Table 1 demonstrates the studied population baseline characteristics. This part of data are identical to our previously reported data [10, 31]. No significant differences in sex, age, headache onset years, and BMI were detected between the groups. The mean (SD) of age was 37 (8) and 38 (12) years in intervention and placebo arms of study, respectively. Around 80% of patients in each group were consisted of females (Table 1) [10, 31]. Besides, mean changes of serum 25 (OH) D levels from baseline through 12-week intervention in the vitamin D and placebo groups were + 12.34 ng/ml and − 0.28 ng/ml, respectively (mean levels after the trial: 39.65 ng/ml in vitamin D group and 33.95 ng/ml in placebo group) (P < 0.001) [10, 31].

Table 1 Baseline demographic, anthropometric and clinical data of episodic migraine patients in a randomized controlled trial of vitamin D vs. placebo

Table 2 describes changes in the serum levels of cytokines related to Treg / Th17 immune cells following taking vitamin D supplements or placebo for 3 months. The mean time from headache last attack (to the day of blood samples collection at the end of study) was estimated as 5 and 4 days in vitamin D and placebo receiving patients, respectively. The independent sample t-test did not detect a significant difference between baseline mean values of TGF-β and IL-17 serum levels between the studied groups. Using ANCOVA controlled for baseline TGF-β levels, age, sex, BMI changes, years of having headache and number of days from the last headache attack showed significantly elevated serum levels of this cytokine in the intervention arm (adjusted mean: 1665.50 ng / L) than in placebo group (adjusted mean: 1361.90 ng /L) (P-value = 0.012). On the other hand, ANCOVA adjusted for baseline levels and the confounding factors showed that supplementation with 2000 IU/d of vitamin D prevented the increment in mean IL-17 serum level in the intervention group compared to the placebo group (adjusted means: 37.84 and 70.09 ng /L, respectively) (P-value = 0.039).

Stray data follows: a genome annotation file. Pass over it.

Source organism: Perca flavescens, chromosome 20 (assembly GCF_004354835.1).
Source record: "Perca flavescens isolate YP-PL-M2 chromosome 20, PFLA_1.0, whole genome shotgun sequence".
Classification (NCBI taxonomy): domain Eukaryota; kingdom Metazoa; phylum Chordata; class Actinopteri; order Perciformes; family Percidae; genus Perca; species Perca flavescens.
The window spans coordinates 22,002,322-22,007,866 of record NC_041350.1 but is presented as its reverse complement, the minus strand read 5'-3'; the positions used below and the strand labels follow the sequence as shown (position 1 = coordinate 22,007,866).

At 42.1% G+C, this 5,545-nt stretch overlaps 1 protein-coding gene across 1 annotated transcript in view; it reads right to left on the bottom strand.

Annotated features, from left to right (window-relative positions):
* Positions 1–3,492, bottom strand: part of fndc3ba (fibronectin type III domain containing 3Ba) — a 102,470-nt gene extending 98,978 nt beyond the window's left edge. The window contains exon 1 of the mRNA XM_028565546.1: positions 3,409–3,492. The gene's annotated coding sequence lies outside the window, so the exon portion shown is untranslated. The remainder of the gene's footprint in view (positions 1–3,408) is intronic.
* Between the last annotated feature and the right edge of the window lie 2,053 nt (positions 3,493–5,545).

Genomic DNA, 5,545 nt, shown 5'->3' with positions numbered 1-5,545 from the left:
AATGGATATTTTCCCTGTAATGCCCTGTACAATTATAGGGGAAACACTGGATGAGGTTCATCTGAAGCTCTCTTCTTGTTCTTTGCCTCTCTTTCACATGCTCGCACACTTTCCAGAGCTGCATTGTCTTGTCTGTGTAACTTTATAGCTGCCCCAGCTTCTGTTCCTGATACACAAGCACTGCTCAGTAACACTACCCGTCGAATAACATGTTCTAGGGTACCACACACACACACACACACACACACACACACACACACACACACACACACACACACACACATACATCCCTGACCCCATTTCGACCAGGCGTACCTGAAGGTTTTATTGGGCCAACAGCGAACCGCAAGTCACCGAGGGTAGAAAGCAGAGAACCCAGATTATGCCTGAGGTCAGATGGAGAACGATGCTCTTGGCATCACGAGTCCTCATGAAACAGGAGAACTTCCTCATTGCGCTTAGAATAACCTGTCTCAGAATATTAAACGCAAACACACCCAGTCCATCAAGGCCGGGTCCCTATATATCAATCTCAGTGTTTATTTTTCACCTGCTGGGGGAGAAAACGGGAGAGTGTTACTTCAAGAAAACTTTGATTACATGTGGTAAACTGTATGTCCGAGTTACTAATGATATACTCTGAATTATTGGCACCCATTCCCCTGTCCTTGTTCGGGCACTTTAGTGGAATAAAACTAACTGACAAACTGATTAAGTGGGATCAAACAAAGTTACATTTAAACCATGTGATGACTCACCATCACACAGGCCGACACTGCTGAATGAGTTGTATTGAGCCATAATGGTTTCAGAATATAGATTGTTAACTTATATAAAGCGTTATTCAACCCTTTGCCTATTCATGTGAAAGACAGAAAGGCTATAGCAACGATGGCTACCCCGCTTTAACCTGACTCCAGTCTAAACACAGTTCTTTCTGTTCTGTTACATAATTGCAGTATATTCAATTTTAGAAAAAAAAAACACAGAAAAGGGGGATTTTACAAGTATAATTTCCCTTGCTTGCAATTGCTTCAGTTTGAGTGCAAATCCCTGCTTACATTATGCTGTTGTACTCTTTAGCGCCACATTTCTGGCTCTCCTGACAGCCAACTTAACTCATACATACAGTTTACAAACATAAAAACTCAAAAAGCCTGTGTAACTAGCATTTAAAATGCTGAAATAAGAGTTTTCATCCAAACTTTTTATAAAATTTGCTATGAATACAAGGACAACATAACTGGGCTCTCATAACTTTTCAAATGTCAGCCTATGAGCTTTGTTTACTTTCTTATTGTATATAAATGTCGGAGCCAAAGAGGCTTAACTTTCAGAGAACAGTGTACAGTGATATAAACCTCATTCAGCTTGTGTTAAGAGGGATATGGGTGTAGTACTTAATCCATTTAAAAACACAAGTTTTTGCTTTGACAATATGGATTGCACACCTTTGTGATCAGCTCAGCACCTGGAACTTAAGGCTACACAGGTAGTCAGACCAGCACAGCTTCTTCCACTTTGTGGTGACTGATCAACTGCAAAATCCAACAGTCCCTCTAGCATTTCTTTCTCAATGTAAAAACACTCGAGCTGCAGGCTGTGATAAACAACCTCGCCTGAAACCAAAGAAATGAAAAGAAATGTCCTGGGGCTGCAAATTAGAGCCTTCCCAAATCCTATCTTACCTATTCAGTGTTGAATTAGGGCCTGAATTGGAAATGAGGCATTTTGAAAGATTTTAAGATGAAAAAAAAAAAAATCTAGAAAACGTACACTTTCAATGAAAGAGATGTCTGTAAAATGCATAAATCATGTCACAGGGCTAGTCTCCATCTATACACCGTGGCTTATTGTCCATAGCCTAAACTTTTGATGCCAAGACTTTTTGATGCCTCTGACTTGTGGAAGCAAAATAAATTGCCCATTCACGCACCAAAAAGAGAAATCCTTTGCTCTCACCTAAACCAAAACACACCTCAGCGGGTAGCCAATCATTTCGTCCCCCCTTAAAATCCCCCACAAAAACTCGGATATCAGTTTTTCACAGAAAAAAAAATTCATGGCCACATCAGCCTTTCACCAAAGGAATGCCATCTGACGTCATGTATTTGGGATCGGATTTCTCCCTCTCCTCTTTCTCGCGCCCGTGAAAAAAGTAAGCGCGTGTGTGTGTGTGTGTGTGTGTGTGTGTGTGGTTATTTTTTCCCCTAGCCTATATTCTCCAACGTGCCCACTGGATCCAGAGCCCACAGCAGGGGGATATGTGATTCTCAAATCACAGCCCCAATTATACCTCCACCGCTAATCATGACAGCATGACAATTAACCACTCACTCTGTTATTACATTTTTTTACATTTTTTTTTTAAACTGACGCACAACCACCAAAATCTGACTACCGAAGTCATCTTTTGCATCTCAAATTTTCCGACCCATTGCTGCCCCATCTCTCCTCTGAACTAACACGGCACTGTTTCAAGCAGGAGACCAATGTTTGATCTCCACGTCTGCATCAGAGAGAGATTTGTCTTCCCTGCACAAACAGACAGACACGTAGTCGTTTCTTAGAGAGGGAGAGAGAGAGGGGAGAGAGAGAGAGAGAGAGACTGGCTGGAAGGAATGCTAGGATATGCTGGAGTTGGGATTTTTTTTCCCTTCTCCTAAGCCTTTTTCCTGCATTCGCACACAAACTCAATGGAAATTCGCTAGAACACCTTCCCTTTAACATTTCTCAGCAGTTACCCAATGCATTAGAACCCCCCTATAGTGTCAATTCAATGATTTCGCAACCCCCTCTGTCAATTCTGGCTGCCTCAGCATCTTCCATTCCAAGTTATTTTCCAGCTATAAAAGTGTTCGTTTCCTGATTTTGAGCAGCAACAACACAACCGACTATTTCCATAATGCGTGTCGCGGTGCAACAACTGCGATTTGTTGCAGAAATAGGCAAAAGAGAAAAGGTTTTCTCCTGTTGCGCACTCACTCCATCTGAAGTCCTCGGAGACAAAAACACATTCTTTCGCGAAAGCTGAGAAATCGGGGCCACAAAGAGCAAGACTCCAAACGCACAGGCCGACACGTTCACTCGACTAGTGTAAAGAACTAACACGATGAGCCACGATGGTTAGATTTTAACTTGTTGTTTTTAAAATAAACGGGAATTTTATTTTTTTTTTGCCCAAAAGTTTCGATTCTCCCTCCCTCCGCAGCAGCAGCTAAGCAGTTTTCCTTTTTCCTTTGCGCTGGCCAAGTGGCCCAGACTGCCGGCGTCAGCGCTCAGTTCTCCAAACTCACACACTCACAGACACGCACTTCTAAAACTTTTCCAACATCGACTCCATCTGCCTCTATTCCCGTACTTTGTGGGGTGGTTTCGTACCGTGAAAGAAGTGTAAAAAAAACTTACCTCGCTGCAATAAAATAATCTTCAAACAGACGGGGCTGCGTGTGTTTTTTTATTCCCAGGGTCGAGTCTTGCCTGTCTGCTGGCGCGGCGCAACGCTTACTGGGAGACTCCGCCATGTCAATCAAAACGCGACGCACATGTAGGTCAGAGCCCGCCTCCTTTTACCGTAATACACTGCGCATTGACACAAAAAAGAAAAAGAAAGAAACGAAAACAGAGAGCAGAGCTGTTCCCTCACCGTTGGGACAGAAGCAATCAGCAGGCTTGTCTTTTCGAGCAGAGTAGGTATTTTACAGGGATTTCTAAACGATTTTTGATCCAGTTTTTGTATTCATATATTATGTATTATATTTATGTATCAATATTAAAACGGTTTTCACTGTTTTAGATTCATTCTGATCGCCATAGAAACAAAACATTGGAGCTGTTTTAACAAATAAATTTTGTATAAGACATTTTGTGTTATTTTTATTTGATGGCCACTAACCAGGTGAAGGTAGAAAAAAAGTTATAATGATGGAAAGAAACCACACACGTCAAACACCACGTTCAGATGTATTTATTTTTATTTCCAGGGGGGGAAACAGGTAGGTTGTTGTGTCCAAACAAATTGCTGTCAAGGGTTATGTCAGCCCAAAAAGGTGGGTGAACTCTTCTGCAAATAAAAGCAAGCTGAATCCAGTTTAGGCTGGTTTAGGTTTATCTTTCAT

Table 2 Changes in serum levels of Treg/Th17 related cytokines before and after supplementation with vitamin D or placebo in episodic migraine patients

Figure 1(a and b) illustrates the correlation between changes in serum levels of 25(OH) D and changes in serum levels of cytokines secreted by Th17/Treg cells during 3 months of supplementation with vitamin D 2000 IU or placebo. A significant positive correlation between changes in serum level of25 (OH) D and TGF-β was revealed using Pearson correlation analysis (r = 0.306, P-value = 0.008) (Fig. 1a). However, the negative correlation between serum changes vitamin D biomarker and the pro-inflammatory cytokine secreted by Th17 immune cells, i.e., IL17, was not statistically significant (Fig. 1b). Considering migraine related outcomes, the Pearson correlation analysis failed to show significant results on the correlations between changes in serum IL-17 and TGF-β and changes in number of headache days per month after 12-week of supplementation with 2000 IU/d of vitamin D or placebo (Fig. 2 a and b).

Fig. 1

The correlation between changes in serum 25(OH) D and serum levels of Treg/Th17 related cytokines throughout the 12-week trial. a The correlation between changes in serum 25(OH) D and serum levels of TGF-β throughout the 12-week trial. b. The correlation between changes in serum 25(OH)D and serum levels of IL-17 throughout the 12-week trial

Fig. 2

The correlation between changes in the number of headache days per month and serum levels of Treg/Th17 related cytokines throughout the 12-week trial. a The correlation between changes in the number of headache days per month and serum levels of TGF-β throughout the 12-week trial. b. The correlation between changes in the number of headache days per month and serum levels of IL-17 throughout the 12-week trial


According to current results, it was revealed that in comparison with placebo group, the intervention group who received 2000 IU/day vitamin D3 had higher TGF-β following the 12-week trial. Supplementation with vitamin D cloud also prevent the increment in IL-17 serum level. The positive correlation between changes in serum 25(OH) D levels serum TGF-β concentration reflects that an increase in serum levels of 25(OH) D might be associated with an increment in serum changes of this Treg related cytokine. Thus, our study showed that modulation of Th17/Treg cell balance could be helpful in the improvement of migraine related pathways. It can also be suggested that present findings may provide a theoretical basis for the beneficial effects of vitamin D supplementation in patients with migraine.